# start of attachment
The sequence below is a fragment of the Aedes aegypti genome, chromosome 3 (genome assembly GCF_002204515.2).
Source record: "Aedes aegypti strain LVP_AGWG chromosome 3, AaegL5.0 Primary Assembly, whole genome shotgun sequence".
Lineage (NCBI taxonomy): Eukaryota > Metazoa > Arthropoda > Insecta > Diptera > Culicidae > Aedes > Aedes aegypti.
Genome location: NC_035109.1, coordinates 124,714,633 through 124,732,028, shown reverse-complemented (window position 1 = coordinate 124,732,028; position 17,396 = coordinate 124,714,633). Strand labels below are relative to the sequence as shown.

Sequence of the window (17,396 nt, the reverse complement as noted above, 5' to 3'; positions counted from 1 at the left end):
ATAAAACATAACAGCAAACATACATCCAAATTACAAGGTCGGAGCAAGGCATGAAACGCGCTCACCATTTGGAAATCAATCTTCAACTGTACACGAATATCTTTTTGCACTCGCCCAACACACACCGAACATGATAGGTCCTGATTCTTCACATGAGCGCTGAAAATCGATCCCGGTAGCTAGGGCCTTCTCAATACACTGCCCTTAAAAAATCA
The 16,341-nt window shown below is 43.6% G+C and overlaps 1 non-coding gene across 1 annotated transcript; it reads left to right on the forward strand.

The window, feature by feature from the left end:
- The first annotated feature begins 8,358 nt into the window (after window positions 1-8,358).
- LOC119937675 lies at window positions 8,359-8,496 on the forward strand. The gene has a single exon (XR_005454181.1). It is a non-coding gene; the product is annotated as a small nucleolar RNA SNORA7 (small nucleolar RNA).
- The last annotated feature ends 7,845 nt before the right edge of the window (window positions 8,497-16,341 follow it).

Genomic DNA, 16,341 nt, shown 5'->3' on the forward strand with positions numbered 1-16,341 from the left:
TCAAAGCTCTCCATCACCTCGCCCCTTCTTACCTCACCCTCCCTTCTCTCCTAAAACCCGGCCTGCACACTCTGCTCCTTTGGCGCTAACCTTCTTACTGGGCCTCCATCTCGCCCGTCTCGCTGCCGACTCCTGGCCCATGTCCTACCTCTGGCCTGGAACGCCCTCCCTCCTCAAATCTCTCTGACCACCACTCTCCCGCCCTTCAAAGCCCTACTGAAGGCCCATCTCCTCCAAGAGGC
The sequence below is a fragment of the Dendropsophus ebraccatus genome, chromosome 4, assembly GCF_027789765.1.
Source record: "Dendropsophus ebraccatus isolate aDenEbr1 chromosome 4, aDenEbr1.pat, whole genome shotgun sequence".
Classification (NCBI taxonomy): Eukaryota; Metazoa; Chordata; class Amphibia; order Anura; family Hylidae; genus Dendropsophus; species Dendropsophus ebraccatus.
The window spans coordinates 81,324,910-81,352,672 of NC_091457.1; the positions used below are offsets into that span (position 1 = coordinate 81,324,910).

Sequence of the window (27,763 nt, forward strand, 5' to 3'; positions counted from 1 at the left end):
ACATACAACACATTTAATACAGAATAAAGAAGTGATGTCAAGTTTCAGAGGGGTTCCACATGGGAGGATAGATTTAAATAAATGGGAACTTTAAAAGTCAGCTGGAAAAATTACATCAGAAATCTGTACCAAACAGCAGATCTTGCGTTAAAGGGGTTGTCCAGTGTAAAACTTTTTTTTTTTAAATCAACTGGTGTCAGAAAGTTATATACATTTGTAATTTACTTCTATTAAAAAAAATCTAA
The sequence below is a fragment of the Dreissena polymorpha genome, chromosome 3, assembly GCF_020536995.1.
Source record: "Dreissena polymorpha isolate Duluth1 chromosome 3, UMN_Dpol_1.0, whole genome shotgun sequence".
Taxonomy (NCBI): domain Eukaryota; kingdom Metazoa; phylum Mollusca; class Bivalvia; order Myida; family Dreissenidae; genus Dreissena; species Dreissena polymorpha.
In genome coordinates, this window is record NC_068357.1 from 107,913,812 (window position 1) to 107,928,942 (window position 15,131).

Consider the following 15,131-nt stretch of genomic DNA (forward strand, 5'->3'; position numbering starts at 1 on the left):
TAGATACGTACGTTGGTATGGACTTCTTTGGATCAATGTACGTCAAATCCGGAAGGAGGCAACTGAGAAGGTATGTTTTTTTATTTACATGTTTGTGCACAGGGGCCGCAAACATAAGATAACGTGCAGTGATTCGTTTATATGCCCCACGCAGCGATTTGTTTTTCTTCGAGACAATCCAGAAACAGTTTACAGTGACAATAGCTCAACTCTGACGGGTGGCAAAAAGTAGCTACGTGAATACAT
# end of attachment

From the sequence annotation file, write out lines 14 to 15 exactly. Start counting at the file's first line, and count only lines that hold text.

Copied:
The sequence below is a fragment of the Dendropsophus ebraccatus genome, chromosome 4, assembly GCF_027789765.1.
Source record: "Dendropsophus ebraccatus isolate aDenEbr1 chromosome 4, aDenEbr1.pat, whole genome shotgun sequence".